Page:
Help Haiti


Tens of thousands of people are feared to have been killed in the massive earthquake that shook Haiti on Tuesday. The quake which measured 7 on the Richter scale is said to be the largest to hit the Caribbean in over 200 years. Over three million people are said to be affected by the quake. The country is in ruins and the capital Port au Prince has been reduced to rubble. The Presidential Palace, the UN headquarters and a host of government buildings, indeed much of Haiti’s infrastructure is said to be in shambles. Rescue efforts are on. But humanitarian agencies say that the rescue effort is poorly coordinated. Equipment that is available is inadequate given the magnitude of the disaster. Relief has started coming in. But it is still only a trickle.

Haiti is a country that has been repeatedly hit by disasters, natural and man-made. Tropical storms that hit it in 2004 left several thousands dead. A series of deadly hurricanes ripped through the country in 2008 leaving millions homeless. But more devastating in their impact have been the man-made problems. Haiti is desperately poor. With 80 per cent of its population living below the poverty line, it is the poorest country in the western hemisphere. The country has also suffered on account of decades of dictatorial rule, bad governance and corruption. Political instability and social unrest have plagued it for many years. These multiple problems will stand in the way of Haiti’s capacity to cope with and recover from the earthquake.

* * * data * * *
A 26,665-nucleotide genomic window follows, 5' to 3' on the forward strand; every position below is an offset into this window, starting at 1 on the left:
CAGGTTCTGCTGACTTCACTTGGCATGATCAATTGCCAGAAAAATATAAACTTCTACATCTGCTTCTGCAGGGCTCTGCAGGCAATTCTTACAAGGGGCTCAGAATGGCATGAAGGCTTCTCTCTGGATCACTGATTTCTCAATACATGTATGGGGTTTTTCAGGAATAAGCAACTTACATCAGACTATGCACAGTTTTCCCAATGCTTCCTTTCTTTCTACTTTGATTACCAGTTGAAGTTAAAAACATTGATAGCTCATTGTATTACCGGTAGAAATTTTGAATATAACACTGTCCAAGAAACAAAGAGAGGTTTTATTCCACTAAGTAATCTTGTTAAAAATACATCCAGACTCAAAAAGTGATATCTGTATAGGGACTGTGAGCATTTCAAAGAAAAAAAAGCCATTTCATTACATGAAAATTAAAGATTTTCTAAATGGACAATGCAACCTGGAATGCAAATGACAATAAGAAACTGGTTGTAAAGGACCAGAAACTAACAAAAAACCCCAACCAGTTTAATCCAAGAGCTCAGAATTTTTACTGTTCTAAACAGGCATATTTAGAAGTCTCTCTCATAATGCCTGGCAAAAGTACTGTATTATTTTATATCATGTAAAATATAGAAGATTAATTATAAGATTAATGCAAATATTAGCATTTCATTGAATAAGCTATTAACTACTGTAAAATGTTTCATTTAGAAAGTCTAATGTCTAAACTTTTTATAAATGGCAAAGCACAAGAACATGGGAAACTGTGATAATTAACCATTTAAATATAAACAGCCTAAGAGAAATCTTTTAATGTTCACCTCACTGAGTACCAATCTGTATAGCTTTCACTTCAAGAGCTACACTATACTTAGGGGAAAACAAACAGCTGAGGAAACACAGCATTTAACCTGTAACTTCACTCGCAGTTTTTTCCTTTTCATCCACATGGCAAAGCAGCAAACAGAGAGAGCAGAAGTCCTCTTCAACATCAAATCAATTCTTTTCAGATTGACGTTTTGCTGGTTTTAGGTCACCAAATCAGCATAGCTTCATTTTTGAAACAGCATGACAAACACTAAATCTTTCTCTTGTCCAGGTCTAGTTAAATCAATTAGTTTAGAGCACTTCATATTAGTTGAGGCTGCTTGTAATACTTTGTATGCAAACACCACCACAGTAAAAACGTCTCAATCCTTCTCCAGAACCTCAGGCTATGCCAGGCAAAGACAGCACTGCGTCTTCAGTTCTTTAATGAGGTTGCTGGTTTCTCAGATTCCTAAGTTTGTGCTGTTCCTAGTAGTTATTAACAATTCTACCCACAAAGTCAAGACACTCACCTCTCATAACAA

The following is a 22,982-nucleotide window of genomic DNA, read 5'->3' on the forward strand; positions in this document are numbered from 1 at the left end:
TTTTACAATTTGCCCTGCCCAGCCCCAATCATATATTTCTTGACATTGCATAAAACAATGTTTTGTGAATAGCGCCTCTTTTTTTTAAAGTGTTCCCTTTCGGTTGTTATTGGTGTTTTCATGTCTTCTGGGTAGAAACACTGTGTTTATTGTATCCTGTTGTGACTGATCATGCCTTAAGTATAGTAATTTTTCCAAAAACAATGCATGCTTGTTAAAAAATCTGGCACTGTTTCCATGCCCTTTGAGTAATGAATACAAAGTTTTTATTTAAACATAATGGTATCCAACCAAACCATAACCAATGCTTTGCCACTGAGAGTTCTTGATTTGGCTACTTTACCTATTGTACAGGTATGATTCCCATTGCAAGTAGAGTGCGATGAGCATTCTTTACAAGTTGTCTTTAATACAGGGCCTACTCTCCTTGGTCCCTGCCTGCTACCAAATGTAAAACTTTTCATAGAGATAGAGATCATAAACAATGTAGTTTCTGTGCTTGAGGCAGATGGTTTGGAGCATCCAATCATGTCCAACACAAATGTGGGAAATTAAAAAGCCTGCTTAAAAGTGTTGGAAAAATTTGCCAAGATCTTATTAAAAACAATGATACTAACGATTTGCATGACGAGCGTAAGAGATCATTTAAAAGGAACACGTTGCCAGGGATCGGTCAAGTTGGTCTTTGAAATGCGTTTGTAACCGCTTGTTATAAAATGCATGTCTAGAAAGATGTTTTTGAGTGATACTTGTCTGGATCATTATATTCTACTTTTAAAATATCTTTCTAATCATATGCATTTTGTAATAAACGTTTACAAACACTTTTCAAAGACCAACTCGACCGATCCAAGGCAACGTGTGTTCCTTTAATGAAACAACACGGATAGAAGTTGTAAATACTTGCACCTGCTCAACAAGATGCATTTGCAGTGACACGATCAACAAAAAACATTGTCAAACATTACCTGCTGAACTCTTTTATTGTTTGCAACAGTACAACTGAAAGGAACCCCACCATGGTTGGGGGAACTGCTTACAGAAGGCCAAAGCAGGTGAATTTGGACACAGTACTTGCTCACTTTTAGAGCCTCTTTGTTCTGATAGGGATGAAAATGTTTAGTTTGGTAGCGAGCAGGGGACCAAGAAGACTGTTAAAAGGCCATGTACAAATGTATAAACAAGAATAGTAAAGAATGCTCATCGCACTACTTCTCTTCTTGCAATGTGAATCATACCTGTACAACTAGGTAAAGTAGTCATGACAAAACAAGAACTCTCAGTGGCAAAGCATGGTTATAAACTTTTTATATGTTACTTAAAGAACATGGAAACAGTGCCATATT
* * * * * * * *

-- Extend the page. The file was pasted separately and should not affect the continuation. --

Haiti will need help to recover from this horrific disaster. The international community must not hesitate to be generous in funding the relief and reconstruction effort. Many will complain that international aid to Haiti has in the past brought little visible change. Indeed, foreign aid has been rather ineffectual here. This is not surprising given the fact that aid has rarely reached the intended beneficiaries. However, this is not the time for governments and aid agencies to debate whether Haiti is a failed state or to quibble over the quantum of aid. Haiti is staring at a humanitarian crisis and the international community must not turn its back on the Haitian people in their time of need. Failure to help Haiti through this challenging period could prove critical in preventing this country from crumbling under social unrest.

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